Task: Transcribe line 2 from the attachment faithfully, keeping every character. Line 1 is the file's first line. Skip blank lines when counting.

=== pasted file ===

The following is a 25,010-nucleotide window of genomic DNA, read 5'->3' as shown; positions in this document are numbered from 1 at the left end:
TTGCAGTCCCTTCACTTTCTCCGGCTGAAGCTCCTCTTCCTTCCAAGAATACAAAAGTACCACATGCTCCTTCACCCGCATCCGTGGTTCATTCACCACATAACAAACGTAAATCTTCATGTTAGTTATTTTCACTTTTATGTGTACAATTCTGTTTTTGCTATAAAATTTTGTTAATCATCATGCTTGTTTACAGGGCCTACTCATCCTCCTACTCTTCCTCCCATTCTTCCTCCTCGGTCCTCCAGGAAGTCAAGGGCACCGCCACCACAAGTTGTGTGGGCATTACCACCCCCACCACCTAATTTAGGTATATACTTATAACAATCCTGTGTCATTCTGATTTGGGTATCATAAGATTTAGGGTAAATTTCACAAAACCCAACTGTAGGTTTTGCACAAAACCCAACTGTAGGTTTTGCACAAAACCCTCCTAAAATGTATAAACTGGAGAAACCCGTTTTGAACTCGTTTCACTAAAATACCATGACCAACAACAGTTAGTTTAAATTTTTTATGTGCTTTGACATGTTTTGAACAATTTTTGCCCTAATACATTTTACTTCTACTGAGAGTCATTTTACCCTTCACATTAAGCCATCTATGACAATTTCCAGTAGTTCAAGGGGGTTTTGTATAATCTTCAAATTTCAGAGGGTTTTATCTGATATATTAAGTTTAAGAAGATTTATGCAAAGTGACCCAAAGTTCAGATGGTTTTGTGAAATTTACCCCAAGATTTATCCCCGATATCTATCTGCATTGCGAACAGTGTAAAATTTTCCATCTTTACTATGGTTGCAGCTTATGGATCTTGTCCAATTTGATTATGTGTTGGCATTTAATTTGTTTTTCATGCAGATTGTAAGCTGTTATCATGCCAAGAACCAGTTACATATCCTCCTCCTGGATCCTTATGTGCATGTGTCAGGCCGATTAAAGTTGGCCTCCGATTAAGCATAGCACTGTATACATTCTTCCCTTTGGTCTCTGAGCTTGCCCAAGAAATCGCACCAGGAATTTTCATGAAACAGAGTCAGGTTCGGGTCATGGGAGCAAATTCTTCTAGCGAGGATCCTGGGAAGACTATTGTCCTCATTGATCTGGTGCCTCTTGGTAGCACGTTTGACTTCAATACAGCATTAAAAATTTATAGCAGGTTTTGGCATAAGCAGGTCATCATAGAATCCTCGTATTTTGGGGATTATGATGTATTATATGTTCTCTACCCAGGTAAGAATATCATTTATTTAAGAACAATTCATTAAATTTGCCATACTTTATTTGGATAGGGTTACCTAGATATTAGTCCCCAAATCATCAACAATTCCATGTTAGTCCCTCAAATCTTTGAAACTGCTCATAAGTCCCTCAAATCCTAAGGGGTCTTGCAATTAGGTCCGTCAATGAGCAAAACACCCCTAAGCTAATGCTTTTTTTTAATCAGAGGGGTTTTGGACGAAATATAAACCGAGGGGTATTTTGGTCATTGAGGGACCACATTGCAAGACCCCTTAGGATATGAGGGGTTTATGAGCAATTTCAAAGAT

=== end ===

TTGCAGTCCCTTCACTTTCTCCGGCTGAAGCTCCTCTTCCTTCCAAGAATACAAAAGTACCACATGCTCCTTCACCCGCATCCGTGGTTCATTCACCACATAACAAACGTAAATCTTCATGTTAGTTATTTTCACTTTTATGTGTACAATTCTGTTTTTGCTATAAAATTTTGTTAATCATCATGCTTGTTTACAGGGCCTACTCATCCTCCTACTCTTCCTCCCATTCTTCCTCCTCGGTCCTCCAGGAAGTCAAGGGCACCGCCACCACAAGTTGTGTGGGCATTACCACCCCCACCACCTAATTTAGGTATATACTTATAACAATCCTGTGTCATTCTGATTTGGGTATCATAAGATTTAGGGTAAATTTCACAAAACCCAACTGTAGGTTTTGCACAAAACCCAACTGTAGGTTTTGCACAAAACCCTCCTAAAATGTATAAACTGGAGAAACCCGTTTTGAACTCGTTTCACTAAAATACCATGACCAACAACAGTTAGTTTAAATTTTTTATGTGCTTTGACATGTTTTGAACAATTTTTGCCCTAATACATTTTACTTCTACTGAGAGTCATTTTACCCTTCACATTAAGCCATCTATGACAATTTCCAGTAGTTCAAGGGGGTTTTGTATAATCTTCAAATTTCAGAGGGTTTTATCTGATATATTAAGTTTAAGAAGATTTATGCAAAGTGACCCAAAGTTCAGATGGTTTTGTGAAATTTACCCCAAGATTTATCCCCGATATCTATCTGCATTGCGAACAGTGTAAAATTTTCCATCTTTACTATGGTTGCAGCTTATGGATCTTGTCCAATTTGATTATGTGTTGGCATTTAATTTGTTTTTCATGCAGATTGTAAGCTGTTATCATGCCAAGAACCAGTTACATATCCTCCTCCTGGATCCTTATGTGCATGTGTCAGGCCGATTAAAGTTGGCCTCCGATTAAGCATAGCACTGTATACATTCTTCCCTTTGGTCTCTGAGCTTGCCCAAGAAATCGCACCAGGAATTTTCATGAAACAGAGTCAGGTTCGGGTCATGGGAGCAAATTCTTCTAGCGAGGATCCTGGGAAGACTATTGTCCTCATTGATCTGGTGCCTCTTGGTAGCACGTTTGACTTCAATACAGCATTAAAAATTTATAGCAGGTTTTGGCATAAGCAGGTCATCATAGAATCCTCGTATTTTGGGGATTATGATGTATTATATGTTCTCTACCCAGGTAAGAATATCATTTATTTAAGAACAATTCATTAAATTTGCCATACTTTATTTGGATAGGGTTACCTAGATATTAGTCCCCAAATCATCAACAATTCCATGTTAGTCCCTCAAATCTTTGAAACTGCTCATAAGTCCCTCAAATCCTAAGGGGTCTTGCAATTAGGTCCGTCAATGAGCAAAACACCCCTAAGCTAATGCTTTTTTTTAATCAGAGGGGTTTTGGACGAAATATAAACCGAGGGGTATTTTGGTCATTGAGGGACCACATTGCAAGACCCCTTAGGATATGAGGGGTTTATGAGCAATTTCAAAGAT